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Practice : Winter 2010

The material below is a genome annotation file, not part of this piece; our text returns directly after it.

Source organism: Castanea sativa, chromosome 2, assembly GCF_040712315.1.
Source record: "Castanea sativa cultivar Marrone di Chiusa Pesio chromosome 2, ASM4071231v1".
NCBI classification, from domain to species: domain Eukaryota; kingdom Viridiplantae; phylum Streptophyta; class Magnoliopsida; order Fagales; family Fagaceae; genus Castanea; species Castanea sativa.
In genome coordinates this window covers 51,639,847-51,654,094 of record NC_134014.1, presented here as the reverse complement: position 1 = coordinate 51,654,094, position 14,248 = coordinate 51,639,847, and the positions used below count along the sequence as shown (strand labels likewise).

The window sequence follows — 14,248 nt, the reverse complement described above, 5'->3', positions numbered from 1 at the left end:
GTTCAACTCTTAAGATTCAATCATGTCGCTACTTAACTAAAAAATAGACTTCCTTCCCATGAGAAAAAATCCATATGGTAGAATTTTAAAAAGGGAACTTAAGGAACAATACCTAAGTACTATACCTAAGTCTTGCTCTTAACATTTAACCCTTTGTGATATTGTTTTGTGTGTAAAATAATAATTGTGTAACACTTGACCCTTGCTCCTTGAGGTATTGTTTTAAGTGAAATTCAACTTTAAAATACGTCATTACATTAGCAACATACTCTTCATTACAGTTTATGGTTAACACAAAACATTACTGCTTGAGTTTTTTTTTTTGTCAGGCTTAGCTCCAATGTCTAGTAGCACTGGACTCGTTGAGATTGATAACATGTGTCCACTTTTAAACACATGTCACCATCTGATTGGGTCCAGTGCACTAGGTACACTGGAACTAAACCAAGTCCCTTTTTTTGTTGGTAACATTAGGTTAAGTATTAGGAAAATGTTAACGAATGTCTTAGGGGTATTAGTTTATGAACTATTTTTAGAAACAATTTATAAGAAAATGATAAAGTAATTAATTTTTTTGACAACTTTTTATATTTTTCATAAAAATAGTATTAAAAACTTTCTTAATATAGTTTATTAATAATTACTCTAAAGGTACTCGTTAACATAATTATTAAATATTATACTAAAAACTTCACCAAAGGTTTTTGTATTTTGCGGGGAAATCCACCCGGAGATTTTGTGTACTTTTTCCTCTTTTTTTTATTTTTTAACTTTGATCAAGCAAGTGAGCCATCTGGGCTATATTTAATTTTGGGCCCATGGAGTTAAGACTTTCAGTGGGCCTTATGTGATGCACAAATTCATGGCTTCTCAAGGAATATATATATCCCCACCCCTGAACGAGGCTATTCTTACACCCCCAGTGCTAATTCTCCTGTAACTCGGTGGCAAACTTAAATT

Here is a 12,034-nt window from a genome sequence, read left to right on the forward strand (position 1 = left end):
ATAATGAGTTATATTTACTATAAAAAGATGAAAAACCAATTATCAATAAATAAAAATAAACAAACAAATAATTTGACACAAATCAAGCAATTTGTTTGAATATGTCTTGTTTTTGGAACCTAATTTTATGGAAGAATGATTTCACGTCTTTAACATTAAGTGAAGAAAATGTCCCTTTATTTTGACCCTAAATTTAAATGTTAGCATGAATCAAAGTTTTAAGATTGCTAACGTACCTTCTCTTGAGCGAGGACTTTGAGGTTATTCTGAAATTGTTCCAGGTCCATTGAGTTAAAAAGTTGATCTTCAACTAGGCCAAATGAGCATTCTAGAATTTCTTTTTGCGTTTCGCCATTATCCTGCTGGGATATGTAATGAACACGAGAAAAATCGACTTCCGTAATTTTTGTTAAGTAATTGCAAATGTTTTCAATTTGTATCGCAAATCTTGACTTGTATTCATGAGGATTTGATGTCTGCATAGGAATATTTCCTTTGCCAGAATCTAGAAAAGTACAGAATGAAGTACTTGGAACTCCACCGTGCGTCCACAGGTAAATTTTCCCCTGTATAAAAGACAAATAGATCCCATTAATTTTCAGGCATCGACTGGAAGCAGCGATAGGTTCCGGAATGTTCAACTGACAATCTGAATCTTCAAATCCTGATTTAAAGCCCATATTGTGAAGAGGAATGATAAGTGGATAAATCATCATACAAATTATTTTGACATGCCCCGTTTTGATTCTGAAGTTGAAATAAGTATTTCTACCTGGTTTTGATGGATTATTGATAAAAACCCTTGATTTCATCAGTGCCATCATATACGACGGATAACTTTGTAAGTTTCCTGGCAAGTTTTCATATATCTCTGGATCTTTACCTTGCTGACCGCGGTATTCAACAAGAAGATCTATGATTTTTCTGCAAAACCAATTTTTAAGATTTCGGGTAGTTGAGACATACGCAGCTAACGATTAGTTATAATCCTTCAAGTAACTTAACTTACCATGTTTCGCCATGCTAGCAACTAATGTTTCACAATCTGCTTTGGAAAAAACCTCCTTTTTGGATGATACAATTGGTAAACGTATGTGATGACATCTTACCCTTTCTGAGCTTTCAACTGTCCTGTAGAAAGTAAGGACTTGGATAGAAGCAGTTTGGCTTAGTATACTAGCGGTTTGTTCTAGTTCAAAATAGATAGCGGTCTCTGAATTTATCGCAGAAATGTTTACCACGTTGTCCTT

Henrietta Oy ula’s diversit y of life experiences has galvanized how she views the world as a designer. She has lived in a variety of built environments and her socio economic statu s has varied. She was raised in Kenya where she lived in the rural countryside and was a n occupant of a middle cla ss government housing project. She moved to the United States to study Architecture in Salt Lake City, Utah, and Boston, Ma ssachusett s. As an architecture student, Henrietta has insightf ully found value in an eclectic collection of built environments. “We learn from our pa st. It it is thus important to look at where we h ave come from, to learn from our cultural past and to look at the reasons why we lived the way that we did and what it is that works today. How we c an combine these ideas and techniques to formulate a solution for our current problems?,” she a sk s. Henrietta is a 2003 graduate of the University of Utah, where she received a Ba chelor of Science in A rchitecture, a nd a 2009 graduate of the B oston A rchitectura l College’s Ma ster of Architecture program. She is the recipient of the 2008 Roy Viklund Schol arship, a nd the 2009 Thesis Commendation, a s wel l a s the Edwin T. Steffian Centennial Thesis Award. She also wa s awarded the 2009 President’s Award. Henrietta used her thesis a s an opportunity to investigate the synthesis of building techniques and cultures and its application a s a solution to address the living c onditions of underser ved communities in developing nations. Drawing from her own life experienc e in Kenya and her education and design work at CBT Architects, and E.R . Racek Associates, Henrietta seeks to provide a system of design a nd construction techniques de veloped from a succ es sful synthesis of fea sible vernac ular a rchitectura l elements, a nd modern building techniques, that c an be the driving force for change in substandard housing conditions. Henrietta returned to her home c ountry of Kenya upon graduation to f urther her research in this semina l endeavor. henrietta oyula ’09 henrietta oyula It is important to learn from our cultural past and to look at the reasons why we lived the way that we did and what it is that works today. How can we combine these ideas and techniques to formulate a solution for our current problems? alumNI NEWs ] fEaTuREd alumNI 41 pRacTIcE